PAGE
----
“You sound like one of those conspiracy nuts; plots all around you.”—Det. Jim McLean, Body Double
Brian De Palma’s thrillers depend on two kinds of conspiracies. There’s the kind that emboldens the individual and destroys his or her sense of self. And there’s the kind that seeks to bury him or her alive. “De Palma Suspense,” BAMcinemathek’s 13-day series, showcases the struggle between both kinds of intricate plots.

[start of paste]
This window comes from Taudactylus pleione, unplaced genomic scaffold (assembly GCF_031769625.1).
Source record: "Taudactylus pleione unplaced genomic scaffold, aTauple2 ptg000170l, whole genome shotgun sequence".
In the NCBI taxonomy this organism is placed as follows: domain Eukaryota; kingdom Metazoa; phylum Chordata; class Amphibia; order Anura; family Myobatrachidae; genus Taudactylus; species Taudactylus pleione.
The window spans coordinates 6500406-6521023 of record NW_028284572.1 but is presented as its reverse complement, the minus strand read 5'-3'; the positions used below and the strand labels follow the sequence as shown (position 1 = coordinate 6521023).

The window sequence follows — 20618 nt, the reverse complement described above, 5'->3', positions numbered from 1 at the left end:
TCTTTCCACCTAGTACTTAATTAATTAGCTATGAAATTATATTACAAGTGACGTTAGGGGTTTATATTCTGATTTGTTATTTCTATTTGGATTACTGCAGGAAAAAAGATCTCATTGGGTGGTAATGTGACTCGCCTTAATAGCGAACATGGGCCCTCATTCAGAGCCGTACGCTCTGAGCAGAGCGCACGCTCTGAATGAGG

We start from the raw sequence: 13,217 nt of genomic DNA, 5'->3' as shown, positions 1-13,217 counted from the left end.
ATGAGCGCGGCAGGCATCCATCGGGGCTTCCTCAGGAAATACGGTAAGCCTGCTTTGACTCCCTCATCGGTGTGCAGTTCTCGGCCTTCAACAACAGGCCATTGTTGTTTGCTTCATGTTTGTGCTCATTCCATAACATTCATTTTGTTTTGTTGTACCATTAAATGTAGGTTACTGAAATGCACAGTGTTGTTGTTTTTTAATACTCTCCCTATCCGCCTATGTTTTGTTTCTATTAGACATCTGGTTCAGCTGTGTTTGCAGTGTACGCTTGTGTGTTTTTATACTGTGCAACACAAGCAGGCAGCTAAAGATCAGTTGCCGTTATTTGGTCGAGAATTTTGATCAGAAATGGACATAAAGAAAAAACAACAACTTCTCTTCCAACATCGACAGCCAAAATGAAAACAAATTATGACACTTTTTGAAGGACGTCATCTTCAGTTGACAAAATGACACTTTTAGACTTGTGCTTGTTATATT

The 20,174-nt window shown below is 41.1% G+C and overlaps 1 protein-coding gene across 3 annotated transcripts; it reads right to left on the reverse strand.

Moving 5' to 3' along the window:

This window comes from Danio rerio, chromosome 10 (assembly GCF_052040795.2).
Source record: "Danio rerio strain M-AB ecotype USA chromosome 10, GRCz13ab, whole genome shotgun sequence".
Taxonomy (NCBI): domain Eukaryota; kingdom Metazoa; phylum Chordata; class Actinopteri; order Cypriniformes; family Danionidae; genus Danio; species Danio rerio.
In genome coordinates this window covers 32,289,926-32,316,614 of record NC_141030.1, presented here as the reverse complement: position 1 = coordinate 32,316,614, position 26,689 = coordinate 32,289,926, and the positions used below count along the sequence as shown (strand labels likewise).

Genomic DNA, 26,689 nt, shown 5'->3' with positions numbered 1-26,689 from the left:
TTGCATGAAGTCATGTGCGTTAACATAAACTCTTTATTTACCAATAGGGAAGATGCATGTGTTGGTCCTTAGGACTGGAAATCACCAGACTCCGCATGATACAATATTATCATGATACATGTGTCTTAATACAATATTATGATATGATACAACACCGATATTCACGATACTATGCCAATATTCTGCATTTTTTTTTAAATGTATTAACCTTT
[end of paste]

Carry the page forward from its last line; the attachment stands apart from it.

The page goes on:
De Palma’s central preoccupations are best illustrated by Body Double, one of his most divisive films, and the one whose mixed critical reception prompt him to spend the next eight years (1984-1992) working in other genres, until he made Raising Cain. (Spoilers, if you haven’t seen these movies, throughout the rest of the article.)
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